Bringing big data to life | TechUK’s Big Data in Action Roadshow comes to Manchester

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Last week, the Hartree Centre sponsored TechUK’s Big Data in Action Roadshow in Manchester, held as part of a series of events across the UK to demonstrate the tools and technologies available for businesses to use, explore and get value from their data. Read on to find out how the day unfolded.

Several industry leaders were on hand to present their work on big data, many choosing to use case studies to bring their ideas and innovative use of technology to life for the delegates. A key theme underpinning the day was the importance of working collaboratively with partners to stimulate innovation and get the most from data sets. The opportunities afforded by data analytics in healthcare were highlighted by several speakers from SMEs to large public sector organisations.

Our Deputy Director, Michael Gleaves spoke about three of the Hartree Centre’s success stories that all benefited from adopting a logical innovation framework to improve products and services for our partners. He talked about our work in cognitive computing with Alder Hey Children’s Hospital, integrating IBM Watson to improve patient experience in care pathways. Michael went on to talk about our data visualisation work with GSK that helped to uncover vital connections between disease pathways.  He finished by looking forward, highlighting cognitive computing, machine learning and simulation as fields with great potential.

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Michael Gleaves talks about our projects in big data and cognitive computing

Daniel Ray, Director of Data Science from NHS Digital opting to use the term “data asset” to refer to big data, positively framed the opportunities and adaptability data can bring when creating an environment to use it within an organisation. Daniel went on to look at how data has been used inform health policymaking and the ambitions of NHS Digital in linking data by default throughout the patient journey to better understand health outcomes.

Staying with the topic of health, Mike Broomhead, Health Care & Life Sciences Industry Architect & Chief Technology Officer from IBM explained that the healthcare system is dealing with data overload with the average person projected to generate over 1 million gigabytes of health-related data. Mike suggested the challenge for the healthcare sector lies in optimising and understanding their data, learning from it and developing analytics to input back in to the data to make it more meaningful. He finished his presentation by stating that success in data analytics is “outcome led” and that strategies need to fit with this, regardless of the size of an organisation and their existing infrastructure.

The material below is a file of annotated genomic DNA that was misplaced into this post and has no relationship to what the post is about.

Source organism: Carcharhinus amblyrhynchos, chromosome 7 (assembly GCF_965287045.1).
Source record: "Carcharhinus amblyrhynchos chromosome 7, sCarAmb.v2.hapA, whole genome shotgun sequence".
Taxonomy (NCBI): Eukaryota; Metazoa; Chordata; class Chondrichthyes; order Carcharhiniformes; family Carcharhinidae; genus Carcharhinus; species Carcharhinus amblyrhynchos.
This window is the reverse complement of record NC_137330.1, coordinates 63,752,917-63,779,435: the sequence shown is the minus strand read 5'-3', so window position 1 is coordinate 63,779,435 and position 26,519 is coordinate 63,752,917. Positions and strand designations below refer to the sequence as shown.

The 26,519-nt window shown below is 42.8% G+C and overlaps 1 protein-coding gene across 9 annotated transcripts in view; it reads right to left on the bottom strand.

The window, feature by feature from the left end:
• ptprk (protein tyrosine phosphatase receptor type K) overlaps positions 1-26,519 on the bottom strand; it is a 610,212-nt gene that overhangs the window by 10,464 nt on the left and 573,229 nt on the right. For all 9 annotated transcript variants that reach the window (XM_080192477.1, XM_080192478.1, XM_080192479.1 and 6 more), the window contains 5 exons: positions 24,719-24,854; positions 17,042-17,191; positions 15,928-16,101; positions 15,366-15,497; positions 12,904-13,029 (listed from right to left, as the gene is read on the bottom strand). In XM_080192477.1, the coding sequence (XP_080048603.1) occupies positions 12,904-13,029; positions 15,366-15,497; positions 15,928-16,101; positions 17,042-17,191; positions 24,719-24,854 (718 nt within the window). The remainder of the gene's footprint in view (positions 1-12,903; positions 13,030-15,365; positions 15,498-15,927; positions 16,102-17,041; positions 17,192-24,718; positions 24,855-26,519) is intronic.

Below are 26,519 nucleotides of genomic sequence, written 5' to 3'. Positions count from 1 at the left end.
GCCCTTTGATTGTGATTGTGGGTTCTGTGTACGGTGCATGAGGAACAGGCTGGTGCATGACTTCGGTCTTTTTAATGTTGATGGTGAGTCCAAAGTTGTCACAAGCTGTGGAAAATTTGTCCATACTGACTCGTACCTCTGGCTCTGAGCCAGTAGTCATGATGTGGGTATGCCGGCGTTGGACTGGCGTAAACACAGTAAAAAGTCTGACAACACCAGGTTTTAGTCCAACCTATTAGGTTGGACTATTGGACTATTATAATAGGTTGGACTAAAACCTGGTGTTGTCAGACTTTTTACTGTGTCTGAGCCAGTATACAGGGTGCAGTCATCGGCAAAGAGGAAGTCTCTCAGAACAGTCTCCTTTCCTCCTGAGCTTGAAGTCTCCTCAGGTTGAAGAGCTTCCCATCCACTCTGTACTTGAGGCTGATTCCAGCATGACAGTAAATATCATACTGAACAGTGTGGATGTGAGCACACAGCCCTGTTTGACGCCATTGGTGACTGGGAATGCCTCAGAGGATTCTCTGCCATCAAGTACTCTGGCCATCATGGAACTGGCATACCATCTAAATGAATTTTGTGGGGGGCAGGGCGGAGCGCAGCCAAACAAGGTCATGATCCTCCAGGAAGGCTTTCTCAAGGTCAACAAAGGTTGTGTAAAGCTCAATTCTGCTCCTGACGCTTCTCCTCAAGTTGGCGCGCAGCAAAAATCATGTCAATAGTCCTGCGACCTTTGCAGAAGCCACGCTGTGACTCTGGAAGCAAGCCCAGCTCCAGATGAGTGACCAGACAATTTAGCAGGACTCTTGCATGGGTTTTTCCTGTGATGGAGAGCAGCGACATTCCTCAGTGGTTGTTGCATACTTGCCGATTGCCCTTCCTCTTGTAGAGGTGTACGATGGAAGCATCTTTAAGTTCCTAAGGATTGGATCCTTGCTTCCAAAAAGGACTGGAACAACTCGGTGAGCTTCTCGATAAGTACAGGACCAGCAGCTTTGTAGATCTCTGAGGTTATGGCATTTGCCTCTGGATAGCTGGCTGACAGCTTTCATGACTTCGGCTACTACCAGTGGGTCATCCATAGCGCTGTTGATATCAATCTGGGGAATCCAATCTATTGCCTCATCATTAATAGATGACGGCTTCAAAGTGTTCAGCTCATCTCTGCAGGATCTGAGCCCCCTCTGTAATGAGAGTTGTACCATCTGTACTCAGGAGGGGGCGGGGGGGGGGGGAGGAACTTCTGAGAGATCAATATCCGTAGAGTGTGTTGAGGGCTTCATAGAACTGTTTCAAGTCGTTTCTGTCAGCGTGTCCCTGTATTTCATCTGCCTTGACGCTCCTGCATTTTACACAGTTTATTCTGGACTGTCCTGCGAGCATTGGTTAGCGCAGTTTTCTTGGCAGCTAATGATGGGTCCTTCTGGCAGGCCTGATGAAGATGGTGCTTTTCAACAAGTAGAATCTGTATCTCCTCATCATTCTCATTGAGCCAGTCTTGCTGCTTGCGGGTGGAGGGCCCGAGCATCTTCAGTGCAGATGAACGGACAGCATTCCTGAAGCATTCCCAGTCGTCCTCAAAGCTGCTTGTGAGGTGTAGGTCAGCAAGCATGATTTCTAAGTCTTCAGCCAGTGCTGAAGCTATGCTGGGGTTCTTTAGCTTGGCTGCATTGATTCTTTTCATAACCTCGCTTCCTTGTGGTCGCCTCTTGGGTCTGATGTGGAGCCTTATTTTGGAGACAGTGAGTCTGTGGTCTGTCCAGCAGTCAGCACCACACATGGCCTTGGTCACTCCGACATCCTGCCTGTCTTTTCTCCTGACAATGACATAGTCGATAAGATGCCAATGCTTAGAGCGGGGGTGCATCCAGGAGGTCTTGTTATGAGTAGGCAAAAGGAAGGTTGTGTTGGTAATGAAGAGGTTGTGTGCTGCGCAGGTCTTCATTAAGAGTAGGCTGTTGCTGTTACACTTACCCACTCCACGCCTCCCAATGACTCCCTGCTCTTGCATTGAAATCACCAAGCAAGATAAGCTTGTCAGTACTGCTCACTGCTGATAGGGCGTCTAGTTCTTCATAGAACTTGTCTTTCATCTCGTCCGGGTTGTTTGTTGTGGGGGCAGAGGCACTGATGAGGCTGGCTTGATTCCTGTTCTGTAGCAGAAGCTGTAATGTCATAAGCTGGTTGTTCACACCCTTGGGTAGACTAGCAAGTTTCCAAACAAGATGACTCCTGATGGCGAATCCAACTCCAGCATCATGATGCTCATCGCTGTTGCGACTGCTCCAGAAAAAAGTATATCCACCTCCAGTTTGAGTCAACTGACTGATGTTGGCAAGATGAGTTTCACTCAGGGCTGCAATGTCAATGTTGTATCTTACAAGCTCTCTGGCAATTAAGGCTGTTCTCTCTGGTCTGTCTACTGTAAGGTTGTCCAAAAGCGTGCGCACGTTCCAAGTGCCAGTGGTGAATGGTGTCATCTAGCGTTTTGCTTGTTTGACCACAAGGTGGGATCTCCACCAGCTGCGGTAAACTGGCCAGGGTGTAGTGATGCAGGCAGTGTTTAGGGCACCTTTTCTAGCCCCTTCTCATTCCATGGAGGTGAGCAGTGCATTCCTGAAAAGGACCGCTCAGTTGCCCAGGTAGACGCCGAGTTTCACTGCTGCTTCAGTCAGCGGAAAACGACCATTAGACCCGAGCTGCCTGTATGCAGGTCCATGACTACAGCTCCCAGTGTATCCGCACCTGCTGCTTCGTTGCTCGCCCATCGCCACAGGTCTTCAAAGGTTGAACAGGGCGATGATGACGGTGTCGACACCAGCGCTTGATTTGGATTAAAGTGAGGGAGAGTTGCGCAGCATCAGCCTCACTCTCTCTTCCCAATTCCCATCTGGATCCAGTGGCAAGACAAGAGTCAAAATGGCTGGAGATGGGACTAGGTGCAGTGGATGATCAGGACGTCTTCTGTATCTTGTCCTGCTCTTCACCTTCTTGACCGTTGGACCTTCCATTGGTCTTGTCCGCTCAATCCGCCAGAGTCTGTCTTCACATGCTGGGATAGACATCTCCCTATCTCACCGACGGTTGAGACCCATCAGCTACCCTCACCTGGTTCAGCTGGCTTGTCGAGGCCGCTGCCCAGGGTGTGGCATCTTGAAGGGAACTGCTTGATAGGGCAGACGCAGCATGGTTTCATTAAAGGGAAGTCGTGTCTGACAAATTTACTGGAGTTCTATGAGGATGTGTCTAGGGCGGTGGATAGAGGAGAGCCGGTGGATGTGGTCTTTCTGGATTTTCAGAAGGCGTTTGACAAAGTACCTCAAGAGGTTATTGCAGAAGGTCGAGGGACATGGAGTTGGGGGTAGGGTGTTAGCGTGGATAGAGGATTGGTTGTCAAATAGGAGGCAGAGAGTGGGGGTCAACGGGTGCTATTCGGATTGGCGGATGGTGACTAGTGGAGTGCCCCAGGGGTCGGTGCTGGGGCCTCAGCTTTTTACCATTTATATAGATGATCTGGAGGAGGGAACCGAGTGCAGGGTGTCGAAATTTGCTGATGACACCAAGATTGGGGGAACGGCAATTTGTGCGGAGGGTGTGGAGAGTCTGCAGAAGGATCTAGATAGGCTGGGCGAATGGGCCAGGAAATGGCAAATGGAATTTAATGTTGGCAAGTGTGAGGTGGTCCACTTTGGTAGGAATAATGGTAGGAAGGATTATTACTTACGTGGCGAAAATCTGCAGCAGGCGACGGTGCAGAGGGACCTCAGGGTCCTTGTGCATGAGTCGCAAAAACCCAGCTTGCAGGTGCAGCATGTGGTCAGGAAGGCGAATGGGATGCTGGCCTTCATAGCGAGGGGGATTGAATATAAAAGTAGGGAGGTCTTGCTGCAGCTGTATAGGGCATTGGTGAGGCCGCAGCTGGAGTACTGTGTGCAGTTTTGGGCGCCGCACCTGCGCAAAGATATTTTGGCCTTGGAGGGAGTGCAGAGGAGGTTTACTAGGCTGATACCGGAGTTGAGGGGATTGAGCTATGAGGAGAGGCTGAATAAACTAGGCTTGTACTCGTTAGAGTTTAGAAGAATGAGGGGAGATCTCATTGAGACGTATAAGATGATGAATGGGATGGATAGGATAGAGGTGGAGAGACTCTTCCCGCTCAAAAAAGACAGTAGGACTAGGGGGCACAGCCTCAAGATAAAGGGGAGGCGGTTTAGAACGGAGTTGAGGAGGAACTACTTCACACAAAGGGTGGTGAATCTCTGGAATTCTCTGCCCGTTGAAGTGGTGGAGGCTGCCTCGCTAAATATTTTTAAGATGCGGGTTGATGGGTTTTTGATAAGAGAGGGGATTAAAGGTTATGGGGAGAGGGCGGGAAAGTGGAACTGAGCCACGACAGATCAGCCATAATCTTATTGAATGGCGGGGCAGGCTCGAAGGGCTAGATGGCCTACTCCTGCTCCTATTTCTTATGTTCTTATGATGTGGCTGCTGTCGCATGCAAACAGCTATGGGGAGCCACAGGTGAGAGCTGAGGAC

Julia Ross, Chief Operating Officer from Pi Care and Health reinforced this with details of how PI Ltd interpret big data to provide a holistic view of the health service, showing how data analytics can impact real people on a daily basis. Julia finished by discussing examples of how working in partnership with local authorities and NHS trusts can lead to faster identification of system pressures and result in more streamlined organisational processes better outcomes for patients.

The final presentation of the event was from Ian Massingham, Technical Evangelist from Amazon Web Services, demonstrating it as a tool for businesses of all sizes when it comes to big data and cloud computing.  Ian went on to emphasise that customers should choose the appropriate tools and services for both the job and their organisation to get the most value out of their data.

The panel answers questions on the burning issues attendees have about big data in business
The panel answers questions on the burning issues attendees have about big data in business

Presentations were followed by a panel discussion chaired by Sue Daley, Head of Programme, Cloud, Big Data & Analytics from TechUK. The panel were asked about the future challenges in the field. Michael Gleaves took time to explain how the Hartree Centre is responding to the skills gap in data science by working in partnership with universities to build MSc programmes in order to grow the future workforce with the right skillset.  The rest of the discussion honed in on the importance of governance, asking the right questions of your data and taking advantage of both technical and business acumen in driving forward innovation in big data.

Lunch and networking rounded off the event with lots of ideas shared and connections made. For us, it was a privilege to meet delegates from organisations of all shapes and sizes and gain an insight in to the breadth of innovation in big data analytics across a such a wide variety of sectors.

If you want to read more about this event and to see copies of the presentations, visit TechUK’s insight ‘techUK Gives Big Data a Health Check in Manchester’.

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